“It may sound fluffy, but if you start with small nice things, kindness starts to spread within an organisation.” Shona described how this campaign helped to change their culture from “you work here but you don’t really matter” into a culture where employees embrace the humanity in their colleagues sitting next to them. “What started by nice soap and flowers in bathrooms, spread to natural acts of people bringing nice tea to the office or random anonymous e-mails employees started to send to make people smile,” Shona explains.

Based on our survey, 94% of respondents believe that an improvement of culture would bring improvements to a range of aspects across the business, including staff engagement, customer satisfaction, staff retention, innovation, productivity and revenue. Denise Doyle, shared an example of this. When she joined Lumley in 2007, the company had a new CEO and with four new roles in the executive team, they were essentially starting a new leadership group. With a new parent company, low profitability, poor internal processes, high employee turnover, disadvantaged staff and new staff leaving within six months, Denise has a major challenge on her hands.

Company Culture is Everyone’s Responsibility, however…

“That’s where we started. It was lots of fun,” Denise commented. Luckily, the Lumley leadership team decided they wanted things to change. They decided that besides technology, people were the way to go. Within just a few years, Lumley launched a huge number of new initiatives, including clear career maps, strong leadership programmes and an increased focus on talent management in general.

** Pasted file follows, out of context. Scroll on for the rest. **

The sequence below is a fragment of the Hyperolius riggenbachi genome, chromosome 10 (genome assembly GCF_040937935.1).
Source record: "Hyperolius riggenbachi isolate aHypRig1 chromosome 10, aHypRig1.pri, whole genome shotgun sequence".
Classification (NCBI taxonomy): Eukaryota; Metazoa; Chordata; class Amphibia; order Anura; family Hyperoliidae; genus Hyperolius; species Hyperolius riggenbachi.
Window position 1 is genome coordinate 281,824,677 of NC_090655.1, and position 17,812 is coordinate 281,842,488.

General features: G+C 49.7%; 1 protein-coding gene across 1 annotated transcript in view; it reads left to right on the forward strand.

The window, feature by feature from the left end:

And their huge effort paid off. In a couple of years, Lumley were getting 90% response rates in their employee engagement surveys and had managed to get the business back to profitability. What may look like an overnight success required enormous patience, commitment and trust in their employees.

“Robust, servant leadership that encourages mentoring is absolutely critical,” emphasised Denise, highlighting the importance of board members being the first ones to adopt new behaviours. Her experience confirms another key finding from our survey: although respondents claim company culture is everyone’s responsibility, the biggest reason cited for failed culture change was a lack of buy-in from leadership.

Summary

In the research, 98% of respondents stated that it was important for their workplace to provide a greater purpose than just making money. It’s a huge number; telling us we should not take company culture lightly, but rather look for smart ways to approach it that serve our individual business. That way, step by step, our businesses will gain engaged employees with a sense of purpose. With working our life taking up one third of our day until we retire, that’s a huge commitment.

If you’re interested in further details from our research report, please get in touch to request a copy or speak with an OCG consultant.










Pete Dallimore

Pete Dallimore | Sourcing and Marketing Manager